Ana Garcia reports.

We are all being watched. Security cameras track us as we walk down the street: Every purchase, bank transaction, email, text leaves a digital footprint.

But what if the most intrusive device of all turned out to be that cellphone in your hand?

Joshua Drake and Zuk Avraham are cyber-security experts who specialize in one thing: thwarting cyber attacks on mobile phones. Their company, Zimperium, in San Francisco, protects some of the biggest telecommunications companies in the world.

"I am always looking for new ways to hack mobile devices," said Drake.

And he found one: a security hole so massive, it scared even these seasoned hackers.

"I was terrified when I first found it," said Drake.

And now they are unleashing this cyber bomb on me to show Crime Watch Daily how dangerous it is. They've named this security flaw "Stagefright."

We won't reveal the details of this cyber attack because our mission isn't to help criminals, it's to help you protect yourself.

"Once we gain a foothold on your device, we can read everything on that device, so we can get all of your pictures and we can take new pictures on any of the cameras, we can listen on the microphone, we can read your Facebook messages or your text messages," said Drake. "We can read your call logs to see who you've been calling and spread the attack to those people."0

One of the most common ways to hack people is through text messages that appear to come from retailers or legitimate businesses.

"'You just won a free trip to Hawaii, to claim your trip or to unsubscribe, click on the following link' -- I don't want this."

So I unsubscribe. An innocent mistake that takes me deep into the belly of a cyber attack.

"The link is malicious," said Avraham.

And that's how they hacked me, by trapping me. Unsubscribing or accepting the prize offer in this text takes me to the same malicious site.

"Either way: Unsubscribe or win the trip, you lose," said Avraham.

What I should have done is hit "delete," because now the hackers have gained control of my phone from that one text.

Over the course of two days, they've downloaded my personal photos, and they have been tracking my exact location using the phone's GPS.

But they can also hear and record my conversations -- all my conversations, on the phone and in person.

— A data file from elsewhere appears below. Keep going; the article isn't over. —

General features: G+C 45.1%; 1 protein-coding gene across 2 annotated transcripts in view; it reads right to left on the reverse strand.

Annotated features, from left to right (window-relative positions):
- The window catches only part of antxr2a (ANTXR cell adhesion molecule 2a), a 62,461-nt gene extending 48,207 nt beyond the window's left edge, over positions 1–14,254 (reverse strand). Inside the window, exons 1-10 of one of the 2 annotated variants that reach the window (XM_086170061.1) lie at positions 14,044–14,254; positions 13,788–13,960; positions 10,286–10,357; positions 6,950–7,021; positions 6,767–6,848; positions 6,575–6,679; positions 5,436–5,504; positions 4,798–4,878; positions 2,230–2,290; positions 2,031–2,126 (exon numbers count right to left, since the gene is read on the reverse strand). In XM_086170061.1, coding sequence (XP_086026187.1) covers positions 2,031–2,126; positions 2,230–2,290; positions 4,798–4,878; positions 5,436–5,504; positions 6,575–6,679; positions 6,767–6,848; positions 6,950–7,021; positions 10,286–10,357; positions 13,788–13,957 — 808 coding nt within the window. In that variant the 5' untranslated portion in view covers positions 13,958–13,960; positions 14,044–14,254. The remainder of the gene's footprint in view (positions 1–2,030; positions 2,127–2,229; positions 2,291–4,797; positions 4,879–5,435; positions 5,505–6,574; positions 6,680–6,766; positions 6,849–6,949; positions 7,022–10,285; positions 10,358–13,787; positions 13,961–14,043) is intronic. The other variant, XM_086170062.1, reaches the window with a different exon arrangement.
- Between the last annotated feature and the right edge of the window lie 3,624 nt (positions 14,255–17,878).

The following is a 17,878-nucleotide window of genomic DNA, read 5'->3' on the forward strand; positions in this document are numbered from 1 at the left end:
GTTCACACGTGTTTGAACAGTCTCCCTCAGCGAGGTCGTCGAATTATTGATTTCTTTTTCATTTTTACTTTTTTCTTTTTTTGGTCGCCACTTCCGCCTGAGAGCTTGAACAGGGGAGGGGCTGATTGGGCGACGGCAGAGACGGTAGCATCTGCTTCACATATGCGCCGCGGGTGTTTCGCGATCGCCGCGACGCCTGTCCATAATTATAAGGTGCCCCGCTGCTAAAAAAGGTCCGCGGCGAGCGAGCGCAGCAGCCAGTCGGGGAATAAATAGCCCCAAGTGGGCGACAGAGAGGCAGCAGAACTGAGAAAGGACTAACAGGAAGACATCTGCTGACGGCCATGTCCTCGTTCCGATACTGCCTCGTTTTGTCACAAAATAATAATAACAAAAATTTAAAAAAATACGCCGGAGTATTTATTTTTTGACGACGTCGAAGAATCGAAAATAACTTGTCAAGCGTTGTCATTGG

I meet my friend at a coffee shop. I set my phone on my purse. It's in "sleep" mode, the screen is dark. While Paula and I are chatting inside, the hackers are outside, eavesdropping on the entire conversation. Drake and Avraham have turned on the phone's microphone and the camera. They can hear everything and they can see me. It's like I'm bugged.

But how would i know? My phone screen is dark. Not only am I oblivious, but people walking by the hackers have no idea what they're up to. It looks like day at the office for the tech crowd in San Francisco.

"Protecting smartphones is a difficult thing," said Avraham.

They hacked me with a malicious text message, but it there are so many other ways they can target you. Hackers can get to you through an email, Facebook messenger or one of the many chat apps.

But the worst way they get you is through a text message so stealth, you don't have to do a thing, and deleting it won't work either.

And if you think this couldn't happen to you, think again.

"We estimate 1 billion Android devices are vulnerable today," said Drake.

While this specific vulnerability was found on Android phones, the hackers say iPhones can have problems too.

"I think personally that Android phones and iPhones are on a level playing field when it comes to security," said Drake.

Since Zimperium discovered the security flaw in Androids, they also designed the patch to fix it, which is available now for free. It's simple: All you have to do is go into your settings and update your phone's software.

"If you didn't get an update in the past three months, you can throw away your phone, if you care about security," said Avraham.

So that phone you can't live without, that makes your life so easy, could become "public enemy number one" if you're not careful.

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